He hasn’t. Yet it’s a curious fact that, after seeing such a harrowing film, many minds turned instantly to the glitz of awards season. Ever since the film appeared on the festival circuit, advance word has lined up Ejiofor as winner of this year’s best actor Oscar. Again, the flattery hasn’t been without its complications. “It’s been very weird,” he says. “Literally as soon as the film was screened, there was Oscar buzz, and that was very nice to hear. But part of me thought ‘Well, hang on – this is a reflection on a man’s life over 12 years of unbelievable anguish. Can we really dismiss that so quickly and start to speculate about awards?’ ”

More troubling to him still has been some of the press speculation. Because if every movie award season ends up with a storyline – the foreign-language underdog or the veteran performer finally taking to the podium – this year the focus has fallen on the likely competition between Ejiofor and his friend Idris Elba, star of Mandela. In the media at least, this means a contest for statuettes not just involving two British actors – but two black British actors.

Throughout our interview, Ejiofor is affable and thoughtful, respectful of the most bumbling questions while frequently laughing at a random comic phrase or thought. Now, though, his arms cross in front of him, a ticked-off note in his voice. “I don’t know what to think about that.” He weighs his words. “I mean, I am struck by how walking down the street I’m rarely made aware of my race, but that among journalists, race is absolutely massive. I’ve read a lot of articles about myself that are just ‘black black black black black…’ ” He repeats the word until it becomes a nonsense.

“It seems a strange disconnect with the real world, and unfortunately it also generates a kind of racial tension. Simply pointing out that two people who have been nominated for an award happen to have the same amount of melanin in their skin doesn’t seem very… useful.”

He reads out an imaginary newspaper profile. “‘As you may notice, Chiwetel Ejiofor is still a black British actor…’ ”

You can understand his frustration. It’s true that race has been central to many of his roles – for those with an eye for circularity, his big-screen debut came in Steven Spielberg’s Amistad, another film about American slavery. Yet others have had nothing to do with it at all – the terrorist he played in the superb Children of Men, or the big-hearted drag queen Lola in Kinky Boots.

His career would be the envy of any actor; an unbroken diet of meaty roles on stage, in Hollywood blockbusters and interesting British TV drama. While many of his peers, both black and white, have felt obliged to head to the US for roles, Ejiofor strides across mediums as easily as he does continents, but charmingly still thinks fondly of life south of the Thames, where “getting on the 68 bus and making it to Brixton was a serious night out”.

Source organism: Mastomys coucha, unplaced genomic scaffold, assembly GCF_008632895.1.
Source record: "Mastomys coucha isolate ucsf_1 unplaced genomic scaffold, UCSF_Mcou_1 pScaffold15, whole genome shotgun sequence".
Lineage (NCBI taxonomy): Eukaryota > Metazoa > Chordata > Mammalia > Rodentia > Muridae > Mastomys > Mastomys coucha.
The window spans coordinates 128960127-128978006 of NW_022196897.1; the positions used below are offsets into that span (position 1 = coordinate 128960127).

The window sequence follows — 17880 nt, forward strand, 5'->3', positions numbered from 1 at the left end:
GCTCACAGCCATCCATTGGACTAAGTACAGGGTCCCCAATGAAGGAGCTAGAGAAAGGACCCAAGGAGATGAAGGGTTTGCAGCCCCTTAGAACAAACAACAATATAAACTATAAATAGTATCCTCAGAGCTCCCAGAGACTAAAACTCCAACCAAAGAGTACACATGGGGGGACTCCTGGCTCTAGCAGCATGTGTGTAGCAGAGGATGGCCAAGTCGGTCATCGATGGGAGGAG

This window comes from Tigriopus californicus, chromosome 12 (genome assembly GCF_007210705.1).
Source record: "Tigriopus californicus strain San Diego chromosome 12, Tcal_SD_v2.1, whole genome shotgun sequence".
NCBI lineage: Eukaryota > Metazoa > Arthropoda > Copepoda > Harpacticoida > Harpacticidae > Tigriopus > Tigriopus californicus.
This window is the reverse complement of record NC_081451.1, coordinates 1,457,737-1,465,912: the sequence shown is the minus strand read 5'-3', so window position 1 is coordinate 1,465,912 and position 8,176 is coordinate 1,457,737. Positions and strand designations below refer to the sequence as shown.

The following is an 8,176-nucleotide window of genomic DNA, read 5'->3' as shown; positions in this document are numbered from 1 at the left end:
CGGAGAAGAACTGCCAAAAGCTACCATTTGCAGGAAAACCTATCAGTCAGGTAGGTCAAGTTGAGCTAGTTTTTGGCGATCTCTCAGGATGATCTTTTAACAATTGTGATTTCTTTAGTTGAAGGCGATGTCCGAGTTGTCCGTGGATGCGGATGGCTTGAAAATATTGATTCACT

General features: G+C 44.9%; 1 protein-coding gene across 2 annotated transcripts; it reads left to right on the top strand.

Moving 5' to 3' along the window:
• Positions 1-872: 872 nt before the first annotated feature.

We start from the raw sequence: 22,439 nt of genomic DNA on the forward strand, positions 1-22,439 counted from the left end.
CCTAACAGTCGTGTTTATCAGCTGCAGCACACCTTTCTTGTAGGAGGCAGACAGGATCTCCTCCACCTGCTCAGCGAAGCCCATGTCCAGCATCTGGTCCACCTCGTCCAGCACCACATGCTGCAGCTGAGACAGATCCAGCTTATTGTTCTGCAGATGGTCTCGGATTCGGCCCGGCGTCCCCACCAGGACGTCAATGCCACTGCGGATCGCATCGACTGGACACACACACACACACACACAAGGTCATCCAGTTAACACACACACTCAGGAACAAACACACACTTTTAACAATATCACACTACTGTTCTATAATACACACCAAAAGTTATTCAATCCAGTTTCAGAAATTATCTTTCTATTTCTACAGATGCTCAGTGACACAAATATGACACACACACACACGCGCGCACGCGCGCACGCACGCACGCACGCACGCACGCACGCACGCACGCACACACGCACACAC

Given the tragedy in his childhood, maybe it makes sense that as a teenager Ejiofor would find something to consume him. As a student at Dulwich College, the south London public school with a long theatrical tradition, that passion became the stage. Besotted, he swiftly graduated from school plays to the National Youth Theatre and drama school. There, however, the unexpected presented itself when a performance as Othello led to an invitation to audition for Amistad. Having met Idris Elba at the audition, he got the part, an “absurd but wonderful opportunity” that took him to Hollywood at 19. Ejiofor now divides his time between Britain and LA with his Canadian actress girlfriend, Sari Mercer.

His relationship with the USA has been further bolstered by the country embracing his new film about slavery in the Deep South, despite it being made by two Londoners (McQueen is from Ealing). Making it was a draining experience, 35 days spent in Louisiana trying to create what he calls “the Solomon and Chiwetel club” in which he could feel “even a glimmer” of what his character went through.

With his publicist keen to see the back of me, I ask him if he wants to have kids. “Well, I’ve always liked the idea of being a father. And I’ve always romanticised it, because I lost my father when I was young. In a way, all of the complications that come with my career are about that.” 

12 Years a Slave is in cinemas now.